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Difference between revisions of "Hermitian operator"

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''symmetric operator''
 
''symmetric operator''
  
A linear operator <img align="absmiddle" border="0" src="https://www.encyclopediaofmath.org/legacyimages/h/h047/h047090/h0470901.png" /> on a Hilbert space <img align="absmiddle" border="0" src="https://www.encyclopediaofmath.org/legacyimages/h/h047/h047090/h0470902.png" /> with a dense domain of definition <img align="absmiddle" border="0" src="https://www.encyclopediaofmath.org/legacyimages/h/h047/h047090/h0470903.png" /> and such that <img align="absmiddle" border="0" src="https://www.encyclopediaofmath.org/legacyimages/h/h047/h047090/h0470904.png" /> for any <img align="absmiddle" border="0" src="https://www.encyclopediaofmath.org/legacyimages/h/h047/h047090/h0470905.png" />. This condition is equivalent to: 1) <img align="absmiddle" border="0" src="https://www.encyclopediaofmath.org/legacyimages/h/h047/h047090/h0470906.png" />; and 2) <img align="absmiddle" border="0" src="https://www.encyclopediaofmath.org/legacyimages/h/h047/h047090/h0470907.png" /> for all <img align="absmiddle" border="0" src="https://www.encyclopediaofmath.org/legacyimages/h/h047/h047090/h0470908.png" />, where <img align="absmiddle" border="0" src="https://www.encyclopediaofmath.org/legacyimages/h/h047/h047090/h0470909.png" /> is the adjoint of <img align="absmiddle" border="0" src="https://www.encyclopediaofmath.org/legacyimages/h/h047/h047090/h04709010.png" />, that is, to <img align="absmiddle" border="0" src="https://www.encyclopediaofmath.org/legacyimages/h/h047/h047090/h04709011.png" />. A bounded Hermitian operator is either defined on the whole of <img align="absmiddle" border="0" src="https://www.encyclopediaofmath.org/legacyimages/h/h047/h047090/h04709012.png" /> or can be so extended by continuity, and then <img align="absmiddle" border="0" src="https://www.encyclopediaofmath.org/legacyimages/h/h047/h047090/h04709013.png" />, that is, <img align="absmiddle" border="0" src="https://www.encyclopediaofmath.org/legacyimages/h/h047/h047090/h04709014.png" /> is a [[Self-adjoint operator|self-adjoint operator]]. An unbounded Hermitian operator may or may not have self-adjoint extensions. Sometimes any self-adjoint operator is called Hermitian, preserving the name symmetric for an operator that is Hermitian in the sense explained above. On a finite-dimensional space a Hermitian operator can be described by a [[Hermitian matrix|Hermitian matrix]].
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A linear operator $A$ on a Hilbert space $H$ with a dense domain of definition $D(A)$ and such that $\langle Ax,y\rangle = \langle x,Ay\rangle$ for any $x,y\in D(A)$. This condition is equivalent to: 1) $D(A)\subset D(A^*)$; and 2) $Ax = A^*x$ for all $x\in D(A)$, where $A^*$ is the adjoint of $A$, that is, to $A\subset A^*$. A bounded Hermitian operator is either defined on the whole of $H$ or can be so extended by continuity, and then $A=A^*$, that is, $A$ is a [[self-adjoint operator]]. An unbounded Hermitian operator may or may not have self-adjoint extensions. Sometimes any self-adjoint operator is called Hermitian, preserving the name symmetric for an operator that is Hermitian in the sense explained above. On a finite-dimensional space a Hermitian operator can be described by a [[Hermitian matrix]].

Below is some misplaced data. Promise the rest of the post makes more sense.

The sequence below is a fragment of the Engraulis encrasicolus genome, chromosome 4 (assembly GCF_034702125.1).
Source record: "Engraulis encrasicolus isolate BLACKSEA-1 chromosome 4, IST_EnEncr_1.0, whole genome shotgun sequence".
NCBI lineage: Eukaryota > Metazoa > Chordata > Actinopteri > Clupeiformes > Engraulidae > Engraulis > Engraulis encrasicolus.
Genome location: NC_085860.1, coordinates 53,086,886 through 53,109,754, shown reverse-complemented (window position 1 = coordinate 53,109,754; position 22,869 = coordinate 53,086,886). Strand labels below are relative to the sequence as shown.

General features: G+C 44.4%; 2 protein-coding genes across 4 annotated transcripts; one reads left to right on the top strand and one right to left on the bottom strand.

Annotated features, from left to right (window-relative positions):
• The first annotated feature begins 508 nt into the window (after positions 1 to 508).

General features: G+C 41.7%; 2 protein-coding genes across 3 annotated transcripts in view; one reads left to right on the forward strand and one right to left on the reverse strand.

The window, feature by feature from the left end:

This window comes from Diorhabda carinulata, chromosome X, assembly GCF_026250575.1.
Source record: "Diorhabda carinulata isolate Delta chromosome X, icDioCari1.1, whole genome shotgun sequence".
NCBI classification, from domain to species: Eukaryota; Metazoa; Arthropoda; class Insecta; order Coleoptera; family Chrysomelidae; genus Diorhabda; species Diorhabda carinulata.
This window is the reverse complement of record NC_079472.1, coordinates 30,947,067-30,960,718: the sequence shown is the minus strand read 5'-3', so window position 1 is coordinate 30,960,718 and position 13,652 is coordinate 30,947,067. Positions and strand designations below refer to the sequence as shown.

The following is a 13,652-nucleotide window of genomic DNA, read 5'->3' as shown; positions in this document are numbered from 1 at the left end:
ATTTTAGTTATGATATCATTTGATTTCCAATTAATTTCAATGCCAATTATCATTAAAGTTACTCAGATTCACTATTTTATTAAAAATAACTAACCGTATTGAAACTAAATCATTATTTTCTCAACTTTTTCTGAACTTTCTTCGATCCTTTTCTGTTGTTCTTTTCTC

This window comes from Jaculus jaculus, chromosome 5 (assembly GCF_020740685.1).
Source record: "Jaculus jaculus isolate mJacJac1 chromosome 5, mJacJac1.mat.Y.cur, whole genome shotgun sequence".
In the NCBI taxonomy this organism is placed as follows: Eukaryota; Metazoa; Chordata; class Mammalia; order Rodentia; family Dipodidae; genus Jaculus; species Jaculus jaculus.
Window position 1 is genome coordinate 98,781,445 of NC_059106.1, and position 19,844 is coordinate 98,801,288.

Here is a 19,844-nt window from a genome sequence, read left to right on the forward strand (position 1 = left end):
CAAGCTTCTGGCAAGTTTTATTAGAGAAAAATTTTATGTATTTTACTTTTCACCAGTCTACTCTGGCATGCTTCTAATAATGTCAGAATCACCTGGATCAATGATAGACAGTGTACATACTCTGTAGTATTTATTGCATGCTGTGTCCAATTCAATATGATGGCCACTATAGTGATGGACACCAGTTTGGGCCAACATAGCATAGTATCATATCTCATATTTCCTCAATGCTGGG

====References====
 
====References====
<table><TR><TD valign="top">[1]</TD> <TD valign="top">  N.I. Akhiezer,  I.M. Glazman,  "Theory of linear operators in Hilbert space" , '''1–2''' , Pitman  (1981)  (Translated from Russian)</TD></TR><TR><TD valign="top">[2]</TD> <TD valign="top">  F. Riesz,  B. Szökefalvi-Nagy,  "Functional analysis" , F. Ungar  (1955)  (Translated from French)</TD></TR></table>
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<table>
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<TR><TD valign="top">[1]</TD> <TD valign="top">  N.I. Akhiezer,  I.M. Glazman,  "Theory of linear operators in Hilbert space" , '''1–2''' , Pitman  (1981)  (Translated from Russian)</TD></TR>
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<TR><TD valign="top">[2]</TD> <TD valign="top">  F. Riesz,  B. Szökefalvi-Nagy,  "Functional analysis" , F. Ungar  (1955)  (Translated from French)</TD></TR>
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</table>

Revision as of 20:31, 26 April 2016


symmetric operator

A linear operator $A$ on a Hilbert space $H$ with a dense domain of definition $D(A)$ and such that $\langle Ax,y\rangle = \langle x,Ay\rangle$ for any $x,y\in D(A)$. This condition is equivalent to: 1) $D(A)\subset D(A^*)$; and 2) $Ax = A^*x$ for all $x\in D(A)$, where $A^*$ is the adjoint of $A$, that is, to $A\subset A^*$. A bounded Hermitian operator is either defined on the whole of $H$ or can be so extended by continuity, and then $A=A^*$, that is, $A$ is a self-adjoint operator. An unbounded Hermitian operator may or may not have self-adjoint extensions. Sometimes any self-adjoint operator is called Hermitian, preserving the name symmetric for an operator that is Hermitian in the sense explained above. On a finite-dimensional space a Hermitian operator can be described by a Hermitian matrix.

References

[1] N.I. Akhiezer, I.M. Glazman, "Theory of linear operators in Hilbert space" , 1–2 , Pitman (1981) (Translated from Russian)
[2] F. Riesz, B. Szökefalvi-Nagy, "Functional analysis" , F. Ungar (1955) (Translated from French)
How to Cite This Entry:
Hermitian operator. Encyclopedia of Mathematics. URL: http://www.encyclopediaofmath.org/index.php?title=Hermitian_operator&oldid=29566
This article was adapted from an original article by V.I. Sobolev (originator), which appeared in Encyclopedia of Mathematics - ISBN 1402006098. See original article